China’s rapid growth since the 1990s has not only given the country a more powerful negotiating position in international relations but also created a vastly growing and rapidly changing middle class. With this change, consumers have seen an exponential growth of disposable income which has translated into increased consumption.
Brick-and-mortar shops are, however, dwindling in number as a large share of consumption in China is carried out online. Contributing factors to China’s recent e-commerce success include increased cross-border shopping, government support for e-commerce, increased land prices, the social media boom and aggressive discounting.
In 2015, China accounted for more than 40 percent of global e-commerce retail sales and the numbers keep on getting bigger in 2016 with over RMB 120 billion spent on Alibaba alone on ‘Singles Day’, which falls on November 11. With more and more shoppers using mobile phones and tablets, 2015 saw a total number of 468 million digital shoppers in China.
As can be expected, this presents a new opportunity but also a new challenge for foreign e-commerce sites, as being understood and accepted by consumers linguistically and culturally is imperative to gaining customer trust and generating consumer interest.
Many aspects of online shopping differ across the world, including payment methods. In contrast to Western markets dominated by multinational operators such as Amazon and eBay, domestic players such as JD and Taobao are on top in China.
Whereas Westerners typically pay using credit cards, Chinese shoppers opt for online wallets 33% of the time. Such payments are usually made through Alipay, similar to Paypal, or Wechat payment, a function which links your debit card to your phone and asks for authorization through methods such as fingerprint scanning during checkout.
Wechat also allows consumers to contact directly with sellers from online platforms to further optimize communications and clarify purchase and shipping expectations. This is especially helpful as JD and Taobao, two of the largest Chinese e-commerce platforms, have both B2C and C2C sellers.
Logistics can also be unique to each site in China. JD offers same day delivery, while Taobao’s delivery times are longer. Logistics have historically been challenging across such a diverse market, and increased coverage has allowed people in smaller cities to become active digital shoppers.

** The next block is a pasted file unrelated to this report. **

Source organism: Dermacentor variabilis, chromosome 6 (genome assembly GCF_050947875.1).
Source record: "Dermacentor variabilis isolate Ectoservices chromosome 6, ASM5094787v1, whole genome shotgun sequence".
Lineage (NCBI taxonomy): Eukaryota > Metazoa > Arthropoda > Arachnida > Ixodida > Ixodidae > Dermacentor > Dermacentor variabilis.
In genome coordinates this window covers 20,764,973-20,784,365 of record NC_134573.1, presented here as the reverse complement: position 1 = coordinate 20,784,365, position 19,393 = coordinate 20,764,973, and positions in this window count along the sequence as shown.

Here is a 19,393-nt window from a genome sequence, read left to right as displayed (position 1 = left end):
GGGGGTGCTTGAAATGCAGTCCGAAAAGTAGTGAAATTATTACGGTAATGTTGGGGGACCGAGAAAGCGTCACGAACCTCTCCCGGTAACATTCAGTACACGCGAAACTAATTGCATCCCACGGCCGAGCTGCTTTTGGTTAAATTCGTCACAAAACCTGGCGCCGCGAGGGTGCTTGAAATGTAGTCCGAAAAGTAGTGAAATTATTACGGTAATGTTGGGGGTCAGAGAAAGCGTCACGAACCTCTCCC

Chinese consumers are driven to purchase goods via cross-border shopping because of the lack of availability of some products in China, as well as the increased trust which Chinese consumers have towards foreign suppliers for certain types of product, such as luxury goods and baby and pet products. Government support has loaned itself to cross-border e-commerce by setting up administrative and financial advantages to help expedite shipping and decrease duty and taxes on some items.
Increased land prices have also contributed to the rise of e-commerce. As land prices have been driven up, it has become progressively harder for brick-and-mortar stores to offer competitive prices. This factor also provides scope for negotiating prices, which are much more flexible on e-commerce platforms. As online sellers do not need prime locations, they can negotiate lower prices with consumers, as well as providing customizable options in a time-effective manner for their customers.
The Chinese e-commerce market is expected to hit USD 1.1 trillion in 2020, providing plenty of opportunities for non-Chinese operators. Overcoming the cultural challenges not only requires translating websites, product names and descriptions, but also localising the content so it provides the information which Chinese consumers want to see. Chinese versions of information written with English-speaking customers in mind will not be enough to obtain the trust of Chinese consumers. They need to feel that products and websites are made with their requirements in mind.
This has been illustrated by one particularly famous foreign e-commerce platform whose translated Chinese site has been unsuccessful due to a lack of localisation, a misunderstanding of local purchasing habits, chaotic site display and dysfunctional search algorithms.
Chinese operators intending to go global in the future will also have to bear in mind the same considerations and will need to localise their content to ensure suitability for overseas consumers.
Online or offline, one of the most important and influential factors for consumers is trust, and only by understanding and addressing the customer’s decision-making process, aspirations and reservations can a retailer build trust. This is why localisation, and not only translation, is pertinent to taking a piece of the Chinese e-commerce pie.